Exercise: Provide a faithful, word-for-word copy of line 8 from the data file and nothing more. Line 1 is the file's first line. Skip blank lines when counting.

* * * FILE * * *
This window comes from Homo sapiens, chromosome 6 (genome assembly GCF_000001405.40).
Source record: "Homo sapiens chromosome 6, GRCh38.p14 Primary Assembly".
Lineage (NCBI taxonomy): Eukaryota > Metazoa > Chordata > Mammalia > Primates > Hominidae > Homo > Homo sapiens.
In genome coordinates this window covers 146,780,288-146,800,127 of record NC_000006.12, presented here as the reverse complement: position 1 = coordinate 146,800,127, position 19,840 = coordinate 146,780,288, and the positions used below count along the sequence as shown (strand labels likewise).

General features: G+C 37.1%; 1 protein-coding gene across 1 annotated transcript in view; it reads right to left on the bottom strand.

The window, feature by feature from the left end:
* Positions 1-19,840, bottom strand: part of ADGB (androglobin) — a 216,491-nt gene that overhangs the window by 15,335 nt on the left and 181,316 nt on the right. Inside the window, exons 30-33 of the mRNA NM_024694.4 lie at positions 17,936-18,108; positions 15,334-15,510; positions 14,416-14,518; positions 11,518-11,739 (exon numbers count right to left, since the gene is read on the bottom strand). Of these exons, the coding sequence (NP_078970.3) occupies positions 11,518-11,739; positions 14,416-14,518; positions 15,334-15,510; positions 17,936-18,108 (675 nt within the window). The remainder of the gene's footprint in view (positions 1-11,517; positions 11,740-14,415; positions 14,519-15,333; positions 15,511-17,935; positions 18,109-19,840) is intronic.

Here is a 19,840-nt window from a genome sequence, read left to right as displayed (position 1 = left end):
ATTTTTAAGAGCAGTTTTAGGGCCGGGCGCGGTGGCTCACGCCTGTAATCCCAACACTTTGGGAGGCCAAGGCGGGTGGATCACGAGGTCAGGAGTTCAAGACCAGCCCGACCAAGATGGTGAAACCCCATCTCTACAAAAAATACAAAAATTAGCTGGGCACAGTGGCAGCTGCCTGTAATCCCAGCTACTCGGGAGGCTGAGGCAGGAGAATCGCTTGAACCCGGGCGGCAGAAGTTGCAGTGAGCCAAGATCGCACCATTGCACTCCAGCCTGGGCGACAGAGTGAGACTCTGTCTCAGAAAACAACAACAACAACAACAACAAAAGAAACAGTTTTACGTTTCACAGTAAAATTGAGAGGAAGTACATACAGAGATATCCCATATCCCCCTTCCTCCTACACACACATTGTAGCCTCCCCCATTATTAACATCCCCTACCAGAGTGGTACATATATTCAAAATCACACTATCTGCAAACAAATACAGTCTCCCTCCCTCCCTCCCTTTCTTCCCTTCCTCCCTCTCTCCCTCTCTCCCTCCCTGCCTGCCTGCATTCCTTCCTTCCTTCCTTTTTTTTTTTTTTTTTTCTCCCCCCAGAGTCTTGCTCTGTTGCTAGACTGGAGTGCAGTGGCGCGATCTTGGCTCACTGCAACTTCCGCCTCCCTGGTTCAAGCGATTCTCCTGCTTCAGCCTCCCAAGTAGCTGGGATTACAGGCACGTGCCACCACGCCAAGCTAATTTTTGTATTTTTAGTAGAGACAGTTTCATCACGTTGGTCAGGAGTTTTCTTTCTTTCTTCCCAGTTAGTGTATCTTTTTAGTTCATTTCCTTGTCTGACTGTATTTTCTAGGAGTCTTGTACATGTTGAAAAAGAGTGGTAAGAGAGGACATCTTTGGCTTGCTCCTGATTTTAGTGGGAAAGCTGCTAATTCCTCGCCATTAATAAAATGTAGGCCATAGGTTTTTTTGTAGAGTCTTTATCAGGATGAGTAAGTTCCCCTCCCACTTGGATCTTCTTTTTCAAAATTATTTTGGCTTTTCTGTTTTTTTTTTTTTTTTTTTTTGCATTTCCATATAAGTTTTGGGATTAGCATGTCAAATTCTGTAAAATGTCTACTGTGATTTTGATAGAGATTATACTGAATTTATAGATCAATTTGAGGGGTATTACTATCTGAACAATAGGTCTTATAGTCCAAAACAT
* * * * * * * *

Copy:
Here is a 19,840-nt window from a genome sequence, read left to right as displayed (position 1 = left end):